Ruan had to keep reminding himself that Varajas was the enemy. The problem was, Varajas didn’t act like it. He hadn’t changed. He was still just Varajas. Which wasn’t at all fair.

Bolt nosed at Ruan then whined towards the door Samir had fled through. Krys had followed Samir, but the dog was still here and maybe could help them find him.

Or maybe he was whining in that direction because there was some horrible monster waiting just on the other side of that door to devour them all. That seemed equally likely.

Varajas was wrapping his torn sleeve around his arm, a makeshift bandage. Ruan had to resist the urge to offer to help. Even after eight years of anger, of betrayal, of pain, it was hard not to fall into old habits. Hard not to act like Varajas’s partner.

Varajas waved his uninjured hand towards the fire and a thick piece of wood dislodged itself and floated over to slap against his palm. He held it aloft like a torch. The careless, easy use of magic—that was an important reminder. Varajas had changed. They weren’t on the same side any more.

All Blades were gifted. They couldn’t do what they did if they weren’t. But instead of learning to use magic, they trained and drilled to become something other. They set their wills against the wizards, against the knights, and made themselves impervious. Untouchable.

Ruan was incredibly good at what he did. He’d stood against knights and wizards alike, shut down their magic, made them helpless as the giftless they were trying to abuse. That was the duty of the Blades.

Varajas had sworn the oaths, had learned the techniques of the brotherhood, and then he’d turned his back to go join the knights. And now he did magic, like any common wizard.

Varajas gave him a rueful smile, as though, even after all this time, he could still read what Ruan was thinking purely by the look on his face. But all he said was, “Shall we?”

The throne room was an echoing, enormous hall, circled by two tiers of balconies and topped by a stained glass skylight of immense scope. Ruan had been in here, as part of Donatien’s escort on the day King Kolyn had surrendered. That day, the room had been full of light and life as he stood victorious among his brothers and watched the traitor king kneel and surrender his sword.

Here and now the air was murky and gray, so that it was impossible to see from one side to the other. Ruan squinted, trying to see through the gloom as he strained his ears for any hint of Samir’s passing, but everything was still.

“He couldn’t have gone far,” Ruan said, knowing that to be wishful thinking. Normal rules didn’t seem to apply in this place.

Varajas did him the kindness of not arguing. “Normally I would suggest splitting up to cover more ground, but under the circumstances, that doesn’t seem the smart choice.”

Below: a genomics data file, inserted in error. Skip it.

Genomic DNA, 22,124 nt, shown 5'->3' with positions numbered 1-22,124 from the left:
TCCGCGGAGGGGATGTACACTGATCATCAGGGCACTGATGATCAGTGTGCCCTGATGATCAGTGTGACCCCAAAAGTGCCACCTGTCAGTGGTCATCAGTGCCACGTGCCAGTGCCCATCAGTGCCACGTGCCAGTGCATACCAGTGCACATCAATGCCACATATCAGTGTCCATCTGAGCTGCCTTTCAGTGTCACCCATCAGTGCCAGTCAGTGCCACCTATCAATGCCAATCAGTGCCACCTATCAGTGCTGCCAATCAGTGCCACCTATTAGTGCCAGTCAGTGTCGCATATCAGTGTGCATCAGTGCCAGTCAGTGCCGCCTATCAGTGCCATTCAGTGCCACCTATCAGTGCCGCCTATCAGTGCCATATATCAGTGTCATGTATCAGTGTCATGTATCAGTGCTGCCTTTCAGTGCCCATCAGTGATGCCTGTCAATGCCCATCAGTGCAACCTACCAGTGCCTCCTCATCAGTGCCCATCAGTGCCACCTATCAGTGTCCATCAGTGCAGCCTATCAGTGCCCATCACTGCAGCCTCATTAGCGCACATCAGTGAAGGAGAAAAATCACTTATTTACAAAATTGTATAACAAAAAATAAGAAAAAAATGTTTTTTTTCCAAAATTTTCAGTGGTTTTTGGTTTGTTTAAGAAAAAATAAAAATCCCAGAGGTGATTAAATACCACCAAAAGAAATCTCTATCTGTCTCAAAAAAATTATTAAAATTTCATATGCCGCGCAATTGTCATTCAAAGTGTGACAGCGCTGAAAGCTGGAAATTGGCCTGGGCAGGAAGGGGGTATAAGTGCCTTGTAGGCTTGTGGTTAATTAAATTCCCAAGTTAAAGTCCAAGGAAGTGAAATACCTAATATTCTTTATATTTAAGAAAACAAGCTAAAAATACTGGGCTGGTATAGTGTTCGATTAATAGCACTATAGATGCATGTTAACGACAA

“Agreed.” The exchange felt a little too companionable. To push back, Ruan added, “Not that I’m willing to let you out of my sight either way.”

Varajas simply smiled at him, and pointed down the hall, towards the throne they couldn’t see through the darkness. “Let’s try that way.”

But Bolt lifted his head, sniffing the air, and growled.

To which Ruan responded by drawing his swords, noting that Varajas moved with him in near perfect unison, drawing his own weapon as he lifted the torch in his other hand higher. “Still want to go back there?”

“Samir could be there. And besides, I want to see. I want to understand this place.”

Bolt looked between them, his canine face remarkably expressive. His eyebrows were lifted and pulled in, an almost human look of concern. “It’s all right,” Ruan said. “We’ll be all right.”

Once again, ingrained habit kicked in and Ruan found himself swinging to the left as Varajas swung to the right until they were moving down the throne room with about fifteen feet between them, making it harder for anyone to target both of them at once. Bolt followed Ruan, far enough behind Ruan wouldn’t trip over him if he had to dodge back. In this way, they covered the length of the hall.

And found, in place of the throne, a tree.

It was tall, its top reaching up through the shattered ceiling and beyond what Ruan could see. It was also broad, a nest of branches spreading almost to each side of the throne room. The final thing Ruan noticed was that it was dead.

“Oh for fuck’s sake,” Varajas muttered. As Bolt lowered his head and growled again.

Was there something in the tree? Ruan eased forward, swinging his body so the light from his cross touched everywhere. Nothing moved that he could see.

One thing was clear. Samir wasn’t here.

A note from Barbara J Webb

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About the author

Barbara J Webb


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